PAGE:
Until next time, happy shooting.

PostHeaderIcon Top 10 travel photo mistakes


Howard Hillman is a well-known travel writer. He has a web site called Hillman Wonders of the World where many of the “wonders” of the world are ranked. As I was browsing the site, I came across a section called “Top 10 travel photo mistakes and camera tips for avoiding them“:

I wrote my 23-page Photo Tip guide to help you take superb travel pictures with your compact or SLR digital camera. By learning my tips & insights, you won’t make common mistakes made by others. I hope you come home with exciting travel photos.

The main page that I link to lists the 10 tips, but then each tip has a detailed section you can view that explains more.

PostHeaderIcon Choosing a Macro Lens – Digital Photography Tip of the Week

A friend and fellow photographer, Scott Simons, recently put on a presentation discussing early morning photography. During that presentation he was asked why use one macro lens over another. It was a good question and one that I will answer here for you today. This is for the most part, specific to people shooting with SLR type camera’s with interchangeable lenses. While other camera’s may have the ability to use screw on or accessory lenses in conjunction with the existing lens, I am not talking about that today.

First, why a macro lens. Macro lenses enable the photographer to photograph small subjects in great detail capturing up to life size reproductions the subject. 1:1 life size simply means that the images appears the same size on the film plane (or digital sensor) as it is in real life. Macro lenses are typically very sharp which help in capture fine detail of small subjects. They also allow for necessary, precise manual focusing.

For 35 mm digital photography, most macro lenses will be somewhere within the following set of focal ranges: 50mm, 60mm, 90mm, 100mm, 105mm, 150mm, 180mm and 200mm. Of course, not all manufacturers make all focal lengths but most will make three of them. The 50 and 60 are generally considered wide angle macro lenses, the 90, 100 and 105 normal macros and 150, 180 and 200 telephoto macro lenses. So what is the difference?

The difference between the focal lengths of any lens is field of view. A 18mm wide angle lens has a greater field of view than a 200mm telephoto. The same is the case with macro lenses. This is important because the wider the field of view, the more background will be a factor in your image. Generally you want to sufficiently blur the background to help bring emphasis to the subject but not necessarily always.

For comparison, I will talk about the lenses as used when photographing a subject at 1:1 (or life-size) that does not occupy the entire frame: a subject with a background.

A wide angle macro lens will incorporate more of the background than a medium or telephoto macro. At the same time, the working distance (the distance between the camera and subject) will be closer when working with a wide angle macro than with an medium focal length macro or telephoto.

Working distance is a factor because the more distance between the camera and the subject, the greater ability you as a photographer will have to use light modifiers to manipulate your image. Another advantage is that when your subject can move such as butterfly, you can help prevent them from being too skittish and walking away on you by staying as far back as possible.

Where is the advantage? Most people I know will say that the advantage lies with the longer focal length macro lenses. They narrow field of view and a greater working distance from your subject typically help to create fantastic images. The drawback is that longer focal length macro lenses cost significantly more money any are heavier. If you need to carry your equipment long distances, weight may be a concern.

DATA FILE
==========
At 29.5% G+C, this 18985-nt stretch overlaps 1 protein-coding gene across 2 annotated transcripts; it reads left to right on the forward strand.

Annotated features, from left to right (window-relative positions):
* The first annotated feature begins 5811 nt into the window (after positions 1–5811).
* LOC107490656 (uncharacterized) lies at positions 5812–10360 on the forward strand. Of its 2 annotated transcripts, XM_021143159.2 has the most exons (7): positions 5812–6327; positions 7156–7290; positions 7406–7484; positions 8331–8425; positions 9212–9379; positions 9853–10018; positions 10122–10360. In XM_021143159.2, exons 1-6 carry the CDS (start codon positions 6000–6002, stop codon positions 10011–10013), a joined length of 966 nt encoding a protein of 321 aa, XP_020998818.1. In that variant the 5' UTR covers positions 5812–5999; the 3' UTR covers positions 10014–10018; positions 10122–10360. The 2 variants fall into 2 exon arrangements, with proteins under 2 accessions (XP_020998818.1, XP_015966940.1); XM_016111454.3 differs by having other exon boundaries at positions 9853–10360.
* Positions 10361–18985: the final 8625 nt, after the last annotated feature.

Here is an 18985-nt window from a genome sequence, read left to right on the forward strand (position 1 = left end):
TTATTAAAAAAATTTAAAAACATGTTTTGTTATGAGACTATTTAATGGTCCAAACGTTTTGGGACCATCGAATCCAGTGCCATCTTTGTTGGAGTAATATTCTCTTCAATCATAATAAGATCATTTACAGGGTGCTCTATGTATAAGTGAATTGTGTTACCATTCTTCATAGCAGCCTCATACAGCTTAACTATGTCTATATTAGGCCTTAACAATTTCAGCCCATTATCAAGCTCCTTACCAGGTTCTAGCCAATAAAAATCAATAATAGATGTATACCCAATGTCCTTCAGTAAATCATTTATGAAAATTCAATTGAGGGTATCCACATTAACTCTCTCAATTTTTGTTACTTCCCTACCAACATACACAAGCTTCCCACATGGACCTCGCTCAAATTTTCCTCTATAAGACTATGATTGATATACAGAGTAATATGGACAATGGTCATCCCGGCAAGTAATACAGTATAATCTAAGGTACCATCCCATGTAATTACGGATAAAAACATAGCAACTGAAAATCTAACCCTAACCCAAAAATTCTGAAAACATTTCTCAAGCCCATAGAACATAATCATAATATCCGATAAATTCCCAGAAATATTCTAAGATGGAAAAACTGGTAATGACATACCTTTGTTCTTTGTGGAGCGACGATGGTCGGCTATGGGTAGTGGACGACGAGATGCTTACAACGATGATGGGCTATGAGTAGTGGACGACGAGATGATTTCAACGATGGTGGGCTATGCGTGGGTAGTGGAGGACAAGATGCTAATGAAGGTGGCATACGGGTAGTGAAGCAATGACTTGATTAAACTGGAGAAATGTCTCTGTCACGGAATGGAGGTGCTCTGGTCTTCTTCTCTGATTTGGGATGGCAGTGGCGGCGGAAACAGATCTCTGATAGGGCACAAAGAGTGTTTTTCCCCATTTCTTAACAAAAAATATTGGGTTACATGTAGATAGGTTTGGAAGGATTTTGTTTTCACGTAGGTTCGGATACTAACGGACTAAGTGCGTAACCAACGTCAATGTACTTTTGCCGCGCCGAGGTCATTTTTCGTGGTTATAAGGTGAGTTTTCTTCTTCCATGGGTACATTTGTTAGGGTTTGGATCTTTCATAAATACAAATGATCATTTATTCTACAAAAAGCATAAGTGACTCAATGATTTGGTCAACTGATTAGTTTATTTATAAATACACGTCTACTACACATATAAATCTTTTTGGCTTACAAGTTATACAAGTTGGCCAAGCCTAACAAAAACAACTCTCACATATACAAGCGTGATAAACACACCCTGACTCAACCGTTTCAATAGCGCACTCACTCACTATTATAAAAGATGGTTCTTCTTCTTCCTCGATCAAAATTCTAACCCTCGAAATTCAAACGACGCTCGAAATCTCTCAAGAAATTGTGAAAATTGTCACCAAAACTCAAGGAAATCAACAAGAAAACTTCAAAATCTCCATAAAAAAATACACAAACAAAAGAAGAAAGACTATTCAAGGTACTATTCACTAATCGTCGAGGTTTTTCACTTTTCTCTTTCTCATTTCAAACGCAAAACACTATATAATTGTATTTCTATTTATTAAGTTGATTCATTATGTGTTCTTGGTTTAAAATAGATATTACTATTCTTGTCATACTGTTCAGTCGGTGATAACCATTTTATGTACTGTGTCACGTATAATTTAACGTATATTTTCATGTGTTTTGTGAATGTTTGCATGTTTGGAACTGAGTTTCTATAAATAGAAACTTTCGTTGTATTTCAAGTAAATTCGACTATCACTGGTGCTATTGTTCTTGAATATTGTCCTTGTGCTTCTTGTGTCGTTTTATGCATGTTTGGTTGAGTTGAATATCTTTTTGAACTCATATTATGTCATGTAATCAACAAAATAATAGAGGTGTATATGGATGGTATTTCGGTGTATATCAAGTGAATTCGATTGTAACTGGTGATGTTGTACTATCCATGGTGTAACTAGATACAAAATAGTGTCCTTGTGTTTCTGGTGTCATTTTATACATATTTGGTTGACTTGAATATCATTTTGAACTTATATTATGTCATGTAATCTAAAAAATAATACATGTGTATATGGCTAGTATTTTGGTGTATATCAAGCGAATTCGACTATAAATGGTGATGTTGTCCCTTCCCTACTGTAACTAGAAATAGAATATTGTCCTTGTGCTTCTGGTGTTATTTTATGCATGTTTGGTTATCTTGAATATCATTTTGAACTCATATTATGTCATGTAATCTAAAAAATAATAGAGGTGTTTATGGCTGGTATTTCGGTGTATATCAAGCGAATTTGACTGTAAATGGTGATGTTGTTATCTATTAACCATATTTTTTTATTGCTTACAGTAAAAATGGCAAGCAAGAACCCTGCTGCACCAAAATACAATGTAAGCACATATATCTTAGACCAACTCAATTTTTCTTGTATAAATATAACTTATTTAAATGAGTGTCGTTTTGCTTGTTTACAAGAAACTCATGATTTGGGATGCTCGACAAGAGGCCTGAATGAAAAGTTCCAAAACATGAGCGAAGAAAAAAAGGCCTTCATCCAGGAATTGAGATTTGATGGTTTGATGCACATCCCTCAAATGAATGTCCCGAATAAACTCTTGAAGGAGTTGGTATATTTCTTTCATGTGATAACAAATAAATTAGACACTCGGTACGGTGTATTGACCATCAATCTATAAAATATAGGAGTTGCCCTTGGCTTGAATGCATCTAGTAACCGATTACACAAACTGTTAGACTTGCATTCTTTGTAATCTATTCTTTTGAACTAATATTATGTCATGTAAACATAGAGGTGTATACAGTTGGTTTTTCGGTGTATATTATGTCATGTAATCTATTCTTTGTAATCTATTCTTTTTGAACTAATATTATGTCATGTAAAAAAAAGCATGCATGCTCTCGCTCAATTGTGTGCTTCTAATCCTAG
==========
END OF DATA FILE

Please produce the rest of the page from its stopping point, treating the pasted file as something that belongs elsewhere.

If you are interested in macro photography, you can start with some less expensive alternatives. Extension tubes allow you focus closer than a given lens normally allows and close up diopters may help you as well. Next week I will talk a little bit about these and other options.

For a look at some of my own macro photography, visit

Until next time, happy shooting.

PostHeaderIcon Using Colour as Your Subject – Digital Photography Tip of the Week

On Monday night I had the pleasure of viewing several wonderful slideshows from members of my local camera club. One of those was a great presentation by Karen Fulham. Karen’s photos are full of colour which also happened to be the subject of her presentation.

Using colour as your subject is a good method is a great way to both practice your compositional skills and to add some new excitement to your photos. In order to capitalize on the use of colour as your main subject within your photograph, you must have strong compositional form with your photos.

Colour in strong compositional forms abounds everywhere. Capturing those colours and forms can lead to wonderful photographs.

Until next time, happy shooting.

PostHeaderIcon Keep Your Eyes Open – Digital Photography Tip of the Week

For most people, it is natural when they bring the camera up to one eye, to close the other. In most situations where you may be taking a photograph, this works just fine. There are situations however where you may find it advantageous to keep both eyes open.

When photographing a subject where you are waiting for an event to occur, such as a baseball player about to hit the ball, there is a definite advantage to using both your eyes. Once you image is composed within your viewfinder, open your second eye. Through some practice, you will be able to see both what you have framed in your camera and also, through your other eye, what is happening outside your camera. In this case you might be able to see the pitcher wind up and release the pitch.

Keeping both eyes open can help prepare you to capture the best image you can.

I have mentioned in the past that I am a member of the Niagara Falls Camera Club, which in turn is a member club of the Niagara Frontier Regional Camera Clubs (NFRCC). The NFRCC holds an annual convention that is open to the public. This year we will be meeting the weekend of April 11, 12 and 13. If you live or will be in Western New York that week end, it is a great opportunity to hear some excellent speakers talk about photography. Our keynote speaker this year is George Lepp who is a wonderful nature photographer and a pioneer of digital photography. For more information visit

Until next time, happy shooting.